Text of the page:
The Gift of Giving

>> Friday, December 4, 2009

As frequently happens, I got an idea for a blog from reading an article on the New York Times. In this case, it's a story documenting the benefits of one woman diagnosed with multiple sclerosis who received a very interesting prescription: give something every day for a month.

Say what?

How does that help? Well, it did. In fact, it helped her physical symptoms so much she kept it up and does it all the time now.

She wasn't doing anything like Seven Pounds, giving out houses or her life's savings. Instead, it was small things, the kind of things we all could do without really impacting our own standard of living. It might be a thoughtful gift or a visit to a relative in a nursing home. It might be watching a friend's kid for an evening out or buying the lunch for the next person in line at a drive-through window. Maybe you give some time to a charity or volunteer at your kids' school.

Now, I've been an advocate of "pay it forward" for some time. I enjoy taking the time to help someone, answer a question, do something for someone else. I know the rewards emotionally of thinking beyond oneself, of doing something nice for someone without expecting anything in return. What I hadn't considered was the possibility that doing so might actually have physical impacts on my own health.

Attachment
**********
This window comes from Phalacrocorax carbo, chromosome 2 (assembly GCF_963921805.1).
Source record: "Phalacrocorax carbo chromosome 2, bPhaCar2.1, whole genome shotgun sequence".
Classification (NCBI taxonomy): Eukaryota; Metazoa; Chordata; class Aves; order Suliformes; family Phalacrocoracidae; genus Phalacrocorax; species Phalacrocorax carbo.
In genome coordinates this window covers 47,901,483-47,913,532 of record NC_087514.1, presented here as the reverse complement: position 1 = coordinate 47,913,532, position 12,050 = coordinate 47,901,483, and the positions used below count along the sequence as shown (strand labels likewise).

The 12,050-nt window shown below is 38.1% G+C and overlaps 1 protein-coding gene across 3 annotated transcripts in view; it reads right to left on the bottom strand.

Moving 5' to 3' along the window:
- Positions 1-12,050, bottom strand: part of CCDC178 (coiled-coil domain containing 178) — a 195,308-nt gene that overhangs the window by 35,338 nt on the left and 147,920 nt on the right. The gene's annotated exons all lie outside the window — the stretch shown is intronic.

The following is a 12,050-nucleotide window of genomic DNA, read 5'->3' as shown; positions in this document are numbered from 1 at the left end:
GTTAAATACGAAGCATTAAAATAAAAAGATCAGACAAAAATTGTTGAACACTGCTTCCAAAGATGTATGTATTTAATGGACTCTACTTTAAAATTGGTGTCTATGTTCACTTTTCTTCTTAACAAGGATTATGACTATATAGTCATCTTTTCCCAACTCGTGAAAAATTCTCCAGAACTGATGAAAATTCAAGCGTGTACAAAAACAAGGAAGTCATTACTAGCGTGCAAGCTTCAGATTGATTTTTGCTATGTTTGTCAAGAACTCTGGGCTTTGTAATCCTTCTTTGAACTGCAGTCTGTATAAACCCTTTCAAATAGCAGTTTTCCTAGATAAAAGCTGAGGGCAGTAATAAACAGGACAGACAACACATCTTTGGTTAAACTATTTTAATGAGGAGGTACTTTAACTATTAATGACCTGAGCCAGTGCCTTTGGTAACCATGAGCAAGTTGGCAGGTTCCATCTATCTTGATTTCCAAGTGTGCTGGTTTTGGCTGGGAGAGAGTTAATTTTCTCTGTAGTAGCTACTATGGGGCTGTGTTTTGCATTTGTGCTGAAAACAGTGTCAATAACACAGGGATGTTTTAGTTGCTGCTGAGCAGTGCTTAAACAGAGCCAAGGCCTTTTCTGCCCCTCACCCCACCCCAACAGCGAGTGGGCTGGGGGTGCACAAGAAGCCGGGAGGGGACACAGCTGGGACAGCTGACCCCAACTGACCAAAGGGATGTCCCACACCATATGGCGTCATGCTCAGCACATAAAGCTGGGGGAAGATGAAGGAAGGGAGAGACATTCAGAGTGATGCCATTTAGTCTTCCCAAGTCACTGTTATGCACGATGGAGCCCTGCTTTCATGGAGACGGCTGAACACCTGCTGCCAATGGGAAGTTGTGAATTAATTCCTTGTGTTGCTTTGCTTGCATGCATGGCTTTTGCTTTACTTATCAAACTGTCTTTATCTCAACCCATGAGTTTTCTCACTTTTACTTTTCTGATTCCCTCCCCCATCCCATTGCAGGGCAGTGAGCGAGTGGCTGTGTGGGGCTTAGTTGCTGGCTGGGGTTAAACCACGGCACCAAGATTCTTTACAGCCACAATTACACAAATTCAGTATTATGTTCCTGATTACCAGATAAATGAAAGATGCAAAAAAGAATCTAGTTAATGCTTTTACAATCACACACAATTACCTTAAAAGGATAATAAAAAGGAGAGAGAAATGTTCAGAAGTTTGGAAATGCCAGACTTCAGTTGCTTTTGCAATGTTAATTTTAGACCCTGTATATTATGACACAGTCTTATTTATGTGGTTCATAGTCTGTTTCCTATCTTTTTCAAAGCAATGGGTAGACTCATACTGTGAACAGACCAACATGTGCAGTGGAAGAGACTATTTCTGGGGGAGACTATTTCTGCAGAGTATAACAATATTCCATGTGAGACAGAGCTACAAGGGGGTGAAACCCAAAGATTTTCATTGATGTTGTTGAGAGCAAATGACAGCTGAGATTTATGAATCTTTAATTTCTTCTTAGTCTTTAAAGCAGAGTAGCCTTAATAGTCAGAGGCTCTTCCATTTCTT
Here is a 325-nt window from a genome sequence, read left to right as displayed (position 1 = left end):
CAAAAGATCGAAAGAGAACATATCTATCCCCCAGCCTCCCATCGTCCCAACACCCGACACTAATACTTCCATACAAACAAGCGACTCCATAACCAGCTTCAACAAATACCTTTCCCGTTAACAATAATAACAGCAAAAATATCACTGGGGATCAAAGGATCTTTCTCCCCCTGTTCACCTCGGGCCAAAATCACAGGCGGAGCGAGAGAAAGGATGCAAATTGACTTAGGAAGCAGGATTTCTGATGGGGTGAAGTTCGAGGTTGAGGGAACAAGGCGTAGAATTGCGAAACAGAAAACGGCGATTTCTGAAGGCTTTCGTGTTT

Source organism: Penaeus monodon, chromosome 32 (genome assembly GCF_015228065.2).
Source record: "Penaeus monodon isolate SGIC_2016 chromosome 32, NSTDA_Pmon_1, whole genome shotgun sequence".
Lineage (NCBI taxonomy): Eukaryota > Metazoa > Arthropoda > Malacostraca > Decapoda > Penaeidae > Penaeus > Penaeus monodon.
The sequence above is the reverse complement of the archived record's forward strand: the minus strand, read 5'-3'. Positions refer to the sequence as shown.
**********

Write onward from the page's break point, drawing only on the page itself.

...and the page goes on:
The article noted studies that had found just that, a link between doing for others and reaping physical benefits. Well, well. According to the article (and I urge you to do your own research), there are a number of studies out there that argue selfishness has physical consequences and selflessness has physical benefits.

What if we all took this philosophy to heart, even if we were healthy? How much misery could we eliminate by refusing to wallow in self-pity (and, by a strange coincidence, receiving some random acts of kindness)? How much happier and healthier would we be if we stopped focusing resentment of others who might have something we don't have and instead focused on what we could do to make others' lives better?

If we could convince people to take up thoughtfulness and consideration for selfish reasons, perhaps we could do our whole health care industry a boost as well as alleviating some of the ugliness we all seem to take for granted these days.

And, even if it doesn't, hey, there are few things more pleasurable than doing something good just cause you can. So enjoy.


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